So I told you guys I went and picked 40 pounds of tomatoes. You might be wondering where they all went.
About 15 pounds of Romas were turned into marinara sauce (I’m still working on perfecting the recipe…). Another 5 or so pounds of Romas were oven-dried. Two more pounds are in the freezer.
The garden tomatoes were thrown on the grill, sliced onto sandwiches and burgers, eaten over the sink out of hand….and the rest were destined for soup.
I grew up on Campbell’s condensed tomato soup (made with milk) and what my family calls “cheese toast” which is, now that I realize it, Lazy Mom’s grilled cheese. It is literally a piece of bread with a slice of cheese on top, toasted in the toaster oven. It tasted like miracles.
As an adult, my palate has changed, and I find most tomato soups sold in the stores to be too salty, too metallic-tasting, or hopped up with all sorts of ridiculous ingredients.
What’s in my tomato soup? Just 5 ingredients. Oh, and miracles.
Tomato SoupThis is a great way to use up an overabundant harvest or make good use of those “seconds” at the farmers’ markets. Obviously, the riper the tomatoes, the sweeter the soup but even mediocre tomatoes will make a pretty good batch. Makes about 2.5 quarts. Takes 10 minutes of chopping and an hour or so of simmering. Big reward, little effort. This recipe also freezes like a dream…if you can keep yourself from eating it all. It easily keeps for 2 weeks in an airtight container in the fridge…if you can make it last that long.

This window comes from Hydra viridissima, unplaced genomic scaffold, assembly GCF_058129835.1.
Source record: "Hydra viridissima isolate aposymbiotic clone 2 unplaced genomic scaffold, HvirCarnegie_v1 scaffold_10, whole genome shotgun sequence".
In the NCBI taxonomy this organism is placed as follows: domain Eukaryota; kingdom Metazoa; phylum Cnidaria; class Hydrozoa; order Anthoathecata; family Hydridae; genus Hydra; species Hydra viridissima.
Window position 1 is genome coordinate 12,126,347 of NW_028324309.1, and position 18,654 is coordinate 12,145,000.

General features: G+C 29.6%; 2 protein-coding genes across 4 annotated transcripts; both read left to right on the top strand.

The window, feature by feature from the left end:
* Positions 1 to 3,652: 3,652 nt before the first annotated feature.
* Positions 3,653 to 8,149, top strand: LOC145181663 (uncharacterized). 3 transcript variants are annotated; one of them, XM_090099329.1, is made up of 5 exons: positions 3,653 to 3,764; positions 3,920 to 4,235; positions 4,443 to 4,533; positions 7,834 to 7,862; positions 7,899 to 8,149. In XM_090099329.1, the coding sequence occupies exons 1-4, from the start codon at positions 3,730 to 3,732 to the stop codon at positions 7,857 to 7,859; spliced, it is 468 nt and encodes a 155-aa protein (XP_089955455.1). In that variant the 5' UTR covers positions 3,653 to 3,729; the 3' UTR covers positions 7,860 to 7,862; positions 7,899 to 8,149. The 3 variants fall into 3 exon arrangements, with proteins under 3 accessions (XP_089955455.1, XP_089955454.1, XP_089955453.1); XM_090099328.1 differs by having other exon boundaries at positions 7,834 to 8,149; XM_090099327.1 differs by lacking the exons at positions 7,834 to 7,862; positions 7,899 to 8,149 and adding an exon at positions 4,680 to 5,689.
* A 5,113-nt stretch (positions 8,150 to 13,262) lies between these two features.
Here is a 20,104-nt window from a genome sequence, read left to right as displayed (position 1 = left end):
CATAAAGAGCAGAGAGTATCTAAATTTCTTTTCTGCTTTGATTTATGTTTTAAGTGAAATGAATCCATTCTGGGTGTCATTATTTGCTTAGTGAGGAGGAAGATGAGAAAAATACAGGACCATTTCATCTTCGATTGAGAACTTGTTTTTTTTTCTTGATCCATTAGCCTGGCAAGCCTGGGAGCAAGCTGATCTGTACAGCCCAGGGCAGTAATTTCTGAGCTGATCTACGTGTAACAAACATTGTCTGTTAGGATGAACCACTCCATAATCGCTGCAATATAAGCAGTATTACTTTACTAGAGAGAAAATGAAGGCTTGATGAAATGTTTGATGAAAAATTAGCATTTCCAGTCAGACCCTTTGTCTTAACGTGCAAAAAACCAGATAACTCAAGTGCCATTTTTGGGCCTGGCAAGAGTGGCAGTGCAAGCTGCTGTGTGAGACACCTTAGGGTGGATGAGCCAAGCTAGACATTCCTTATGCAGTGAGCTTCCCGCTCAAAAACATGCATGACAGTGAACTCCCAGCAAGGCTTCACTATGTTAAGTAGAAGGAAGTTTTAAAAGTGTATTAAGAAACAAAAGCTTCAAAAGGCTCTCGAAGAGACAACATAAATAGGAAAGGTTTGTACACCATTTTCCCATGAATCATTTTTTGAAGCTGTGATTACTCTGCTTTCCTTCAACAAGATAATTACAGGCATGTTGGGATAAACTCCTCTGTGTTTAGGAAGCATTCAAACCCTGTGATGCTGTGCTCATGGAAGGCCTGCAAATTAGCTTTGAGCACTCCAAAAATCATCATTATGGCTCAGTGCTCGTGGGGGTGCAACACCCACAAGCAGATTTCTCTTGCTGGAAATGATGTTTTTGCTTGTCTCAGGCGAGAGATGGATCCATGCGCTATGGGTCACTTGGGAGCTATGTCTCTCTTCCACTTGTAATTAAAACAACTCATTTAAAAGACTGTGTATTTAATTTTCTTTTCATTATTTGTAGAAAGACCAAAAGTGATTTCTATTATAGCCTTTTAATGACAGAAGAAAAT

- About 5 lb tomatoes, quartered and cores removed
- 3 medium onions, roughly chopped
- 4 tbsp olive oil, butter, or a combination. Or bacon fat would be delish too.
- salt & pepper
- Preheat a large stock pot (my 8-qt. pot was filled to the brim) over med-low heat. Add your fat of choice, then add onions. Season with S&P.
- Prepare the tomatoes while the onions simmer away. Stir occasionally; you don’t want the onions to brown much.
- Add the tomatoes and turn heat up to medium. Stir every few minutes until the tomatoes have released most of their juice. Turn the heat up to med-high and let simmer for about an hour, stirring every 5 or 10 minutes.
- Blend the soup, using an immersion blender (or carefully transfer by batches to a regular blender — be careful! Hot soup!). If you’d like a thicker soup, let it boil down longer.
- Serve with cheese toast, or splash in some cream, or top with homemade croutons.
- Reminisce about your childhood and how simple things were.